5 Things You Actually Mean To Say When You Tell Yourself, ‘I Can’t’


January 1st is rapidly approaching, meaning that by now you’re beginning to formulate New Year’s resolutions. While the number of things you want to accomplish seems pretty hefty, there are some items on your list you want to achieve, but you can’t imagine seeing them through to fruition. This year, instead of thinking about all the reasons you can’t achieve your goals, examine why you think you can’t in the first place and try to change your mindset instead. After all, the more you reinforce an idea, be it positive or negative, the more likely is it is to manifest.

1. You’re afraid to try

Let’s face it, you tell yourself you can’t do something because you’re afraid of the outcome. You think people will laugh at you, you think you can’t stick to your guns; you’re worried that you won’t be taken seriously. Whatever the reason for your self-doubt, let those demons go. The sooner you start believing in yourself, the faster you’ll be able to achieve your goals and ultimately better yourself.

2. You’re too lazy

Growth is the result of hard work. You realize your goal is attainable, but don’t think it’s worth putting in the effort to get things done. But in reality, if you took just 20 minutes a day to chip away at your resolution, you’d reach your target in no time. Remember that there’s no time like the present, and you could definitely cut down on time-sucks like watching television and lurking around on Facebook to opt for something more productive.

3. You’re doubting your skill set

You have the desire but lack confidence. You fear failure. Keep in mind that no great empire was built overnight, and lofty objectives are achieved through a series of baby steps. Create a timeline for yourself and take things one day at a time. You’ll feel less stressed, and won’t get caught up in worrying if you’re “good enough” or not.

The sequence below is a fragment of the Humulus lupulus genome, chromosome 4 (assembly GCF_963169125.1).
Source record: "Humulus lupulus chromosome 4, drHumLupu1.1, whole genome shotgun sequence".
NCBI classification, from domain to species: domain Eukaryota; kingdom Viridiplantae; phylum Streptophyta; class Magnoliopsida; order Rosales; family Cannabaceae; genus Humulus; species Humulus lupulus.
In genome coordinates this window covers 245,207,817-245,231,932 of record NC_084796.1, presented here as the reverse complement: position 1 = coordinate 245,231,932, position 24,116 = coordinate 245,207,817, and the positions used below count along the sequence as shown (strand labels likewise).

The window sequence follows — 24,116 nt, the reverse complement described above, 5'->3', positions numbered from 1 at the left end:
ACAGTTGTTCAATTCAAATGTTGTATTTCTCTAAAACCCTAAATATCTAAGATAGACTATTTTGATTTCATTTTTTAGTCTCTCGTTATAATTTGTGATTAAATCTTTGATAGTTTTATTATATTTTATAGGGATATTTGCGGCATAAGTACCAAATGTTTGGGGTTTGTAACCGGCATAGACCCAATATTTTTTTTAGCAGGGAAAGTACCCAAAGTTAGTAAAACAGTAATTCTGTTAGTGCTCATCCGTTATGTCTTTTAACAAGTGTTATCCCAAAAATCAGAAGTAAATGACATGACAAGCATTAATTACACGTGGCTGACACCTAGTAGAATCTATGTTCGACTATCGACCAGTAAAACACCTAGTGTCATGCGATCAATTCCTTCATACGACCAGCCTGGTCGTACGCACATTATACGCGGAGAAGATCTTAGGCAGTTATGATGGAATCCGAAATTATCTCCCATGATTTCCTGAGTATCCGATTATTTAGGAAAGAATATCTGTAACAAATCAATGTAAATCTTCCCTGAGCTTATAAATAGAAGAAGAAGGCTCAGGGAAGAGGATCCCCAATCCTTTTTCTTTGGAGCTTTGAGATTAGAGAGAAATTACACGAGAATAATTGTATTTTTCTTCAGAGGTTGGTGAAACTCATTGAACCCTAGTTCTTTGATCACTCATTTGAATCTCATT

4. You’re worried about external factors

Oftentimes, you turn down opportunities because you’re looking too far into the future and giving in to anxiety. You worry about taking a new job because you don’t think you’ll be living in the same city next year. You’re reluctant to start dating someone new, because you remember what it’s like to feel heartbroken. We are a culmination of our experiences, but you can consciously choose to let external events bolster your knowledge, not cripple you from making decisions.

5. You don’t want to

Maybe you’ve vowed to start exercising more, or perhaps you want to stop drinking so much caffeine. Although these resolutions are healthy, they’re definitely not the most fun. It’s completely understandable if you don’t want to work on these areas of your life, but you still need to change your terminology. Instead of saying you “can’t” do something, use the phrase “choose not to.” Your words have power, and the less restraints you put on yourself, the more you’ll be able to accomplish.